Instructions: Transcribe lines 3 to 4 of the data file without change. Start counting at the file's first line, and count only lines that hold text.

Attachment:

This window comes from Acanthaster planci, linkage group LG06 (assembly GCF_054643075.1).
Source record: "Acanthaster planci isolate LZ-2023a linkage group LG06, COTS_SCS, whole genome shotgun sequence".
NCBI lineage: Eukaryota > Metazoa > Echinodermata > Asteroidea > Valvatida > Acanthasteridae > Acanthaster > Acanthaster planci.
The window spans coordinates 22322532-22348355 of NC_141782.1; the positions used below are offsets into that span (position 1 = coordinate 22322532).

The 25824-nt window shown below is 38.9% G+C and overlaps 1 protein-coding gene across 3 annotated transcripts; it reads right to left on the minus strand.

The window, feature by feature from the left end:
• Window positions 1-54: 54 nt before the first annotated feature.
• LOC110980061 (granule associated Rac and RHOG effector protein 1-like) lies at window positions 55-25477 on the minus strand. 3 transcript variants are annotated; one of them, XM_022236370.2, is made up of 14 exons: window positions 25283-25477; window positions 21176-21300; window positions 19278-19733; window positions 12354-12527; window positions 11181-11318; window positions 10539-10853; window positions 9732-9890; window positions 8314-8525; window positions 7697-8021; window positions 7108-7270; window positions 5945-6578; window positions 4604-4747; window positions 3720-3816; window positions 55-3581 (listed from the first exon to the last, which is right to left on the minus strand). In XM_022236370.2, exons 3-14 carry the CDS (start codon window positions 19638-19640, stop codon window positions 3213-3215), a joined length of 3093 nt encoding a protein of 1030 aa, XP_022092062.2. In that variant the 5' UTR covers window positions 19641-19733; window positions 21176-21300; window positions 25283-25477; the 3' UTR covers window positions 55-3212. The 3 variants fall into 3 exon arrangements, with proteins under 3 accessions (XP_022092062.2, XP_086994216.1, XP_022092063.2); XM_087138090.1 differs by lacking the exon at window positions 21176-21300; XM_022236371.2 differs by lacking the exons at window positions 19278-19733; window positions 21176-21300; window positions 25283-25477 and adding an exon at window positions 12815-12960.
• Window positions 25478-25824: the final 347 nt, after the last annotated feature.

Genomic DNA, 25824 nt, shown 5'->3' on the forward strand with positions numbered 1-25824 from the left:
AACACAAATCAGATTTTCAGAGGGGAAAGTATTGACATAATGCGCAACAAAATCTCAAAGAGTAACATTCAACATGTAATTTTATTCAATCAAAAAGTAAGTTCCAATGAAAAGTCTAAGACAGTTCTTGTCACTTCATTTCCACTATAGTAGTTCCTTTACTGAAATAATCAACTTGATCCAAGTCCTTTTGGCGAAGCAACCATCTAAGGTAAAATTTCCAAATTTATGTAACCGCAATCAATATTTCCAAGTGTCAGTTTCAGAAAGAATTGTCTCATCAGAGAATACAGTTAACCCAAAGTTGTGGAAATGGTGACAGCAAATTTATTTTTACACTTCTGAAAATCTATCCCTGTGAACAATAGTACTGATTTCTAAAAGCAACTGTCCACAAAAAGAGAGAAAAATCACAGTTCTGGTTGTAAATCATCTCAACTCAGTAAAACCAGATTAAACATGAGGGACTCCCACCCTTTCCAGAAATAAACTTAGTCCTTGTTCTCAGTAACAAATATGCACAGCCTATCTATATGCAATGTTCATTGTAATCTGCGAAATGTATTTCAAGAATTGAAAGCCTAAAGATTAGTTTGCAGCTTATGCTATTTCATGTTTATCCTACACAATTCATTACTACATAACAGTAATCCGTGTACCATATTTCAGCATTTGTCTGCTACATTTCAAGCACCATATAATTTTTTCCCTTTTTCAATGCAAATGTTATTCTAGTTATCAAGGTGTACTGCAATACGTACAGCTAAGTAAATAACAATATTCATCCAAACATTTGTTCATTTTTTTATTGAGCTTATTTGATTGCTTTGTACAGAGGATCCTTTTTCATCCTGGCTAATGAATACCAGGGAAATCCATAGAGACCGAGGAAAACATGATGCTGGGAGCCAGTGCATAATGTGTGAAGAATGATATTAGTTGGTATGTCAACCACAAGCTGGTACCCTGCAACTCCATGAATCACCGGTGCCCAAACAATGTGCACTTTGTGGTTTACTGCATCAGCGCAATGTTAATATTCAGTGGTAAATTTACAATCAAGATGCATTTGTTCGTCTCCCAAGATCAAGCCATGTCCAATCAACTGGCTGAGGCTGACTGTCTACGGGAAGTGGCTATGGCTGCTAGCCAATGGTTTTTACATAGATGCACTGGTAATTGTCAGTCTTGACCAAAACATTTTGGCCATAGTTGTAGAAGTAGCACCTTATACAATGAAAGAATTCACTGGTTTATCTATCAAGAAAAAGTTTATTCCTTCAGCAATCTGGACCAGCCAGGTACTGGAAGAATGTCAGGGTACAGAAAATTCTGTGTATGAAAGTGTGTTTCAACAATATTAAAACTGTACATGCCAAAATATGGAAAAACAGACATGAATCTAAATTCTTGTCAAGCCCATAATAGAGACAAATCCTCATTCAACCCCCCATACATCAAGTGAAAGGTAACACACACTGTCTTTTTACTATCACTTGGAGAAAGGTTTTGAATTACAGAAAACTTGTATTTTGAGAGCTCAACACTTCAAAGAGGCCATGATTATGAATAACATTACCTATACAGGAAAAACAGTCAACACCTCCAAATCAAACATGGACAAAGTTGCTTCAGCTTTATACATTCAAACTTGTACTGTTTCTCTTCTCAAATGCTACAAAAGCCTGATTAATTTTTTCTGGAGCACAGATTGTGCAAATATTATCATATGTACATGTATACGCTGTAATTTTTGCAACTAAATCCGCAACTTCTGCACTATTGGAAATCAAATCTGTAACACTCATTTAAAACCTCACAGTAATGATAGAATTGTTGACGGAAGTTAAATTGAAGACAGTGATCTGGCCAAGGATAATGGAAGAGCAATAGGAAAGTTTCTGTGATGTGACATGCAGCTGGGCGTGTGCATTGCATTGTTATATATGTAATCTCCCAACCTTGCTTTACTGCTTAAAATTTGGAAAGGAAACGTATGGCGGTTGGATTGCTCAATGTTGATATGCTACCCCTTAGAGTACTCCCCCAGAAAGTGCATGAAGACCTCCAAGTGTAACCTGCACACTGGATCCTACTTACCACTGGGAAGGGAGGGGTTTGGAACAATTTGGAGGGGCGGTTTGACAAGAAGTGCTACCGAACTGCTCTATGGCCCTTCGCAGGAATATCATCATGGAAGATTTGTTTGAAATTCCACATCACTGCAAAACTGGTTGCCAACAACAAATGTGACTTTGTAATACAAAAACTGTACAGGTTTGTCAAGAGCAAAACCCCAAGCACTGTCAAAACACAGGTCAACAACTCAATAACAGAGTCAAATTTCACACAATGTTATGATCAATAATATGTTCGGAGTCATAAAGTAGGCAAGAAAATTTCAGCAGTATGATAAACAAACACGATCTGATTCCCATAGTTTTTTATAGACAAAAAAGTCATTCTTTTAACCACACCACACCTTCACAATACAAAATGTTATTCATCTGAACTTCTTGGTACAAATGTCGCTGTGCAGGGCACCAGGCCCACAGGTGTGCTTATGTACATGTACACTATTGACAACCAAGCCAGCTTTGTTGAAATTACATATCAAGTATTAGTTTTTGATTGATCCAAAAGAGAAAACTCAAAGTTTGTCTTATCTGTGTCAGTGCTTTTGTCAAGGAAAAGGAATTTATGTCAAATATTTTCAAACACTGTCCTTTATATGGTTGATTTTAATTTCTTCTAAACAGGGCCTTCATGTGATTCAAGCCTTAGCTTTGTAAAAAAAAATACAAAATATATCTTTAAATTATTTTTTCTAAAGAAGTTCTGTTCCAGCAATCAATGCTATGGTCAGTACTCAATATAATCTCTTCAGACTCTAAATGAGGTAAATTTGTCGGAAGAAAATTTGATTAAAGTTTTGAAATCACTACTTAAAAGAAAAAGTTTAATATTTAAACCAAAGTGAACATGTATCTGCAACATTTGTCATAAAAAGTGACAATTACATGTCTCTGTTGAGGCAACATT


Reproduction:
NCBI lineage: Eukaryota > Metazoa > Echinodermata > Asteroidea > Valvatida > Acanthasteridae > Acanthaster > Acanthaster planci.
The window spans coordinates 22322532-22348355 of NC_141782.1; the positions used below are offsets into that span (position 1 = coordinate 22322532).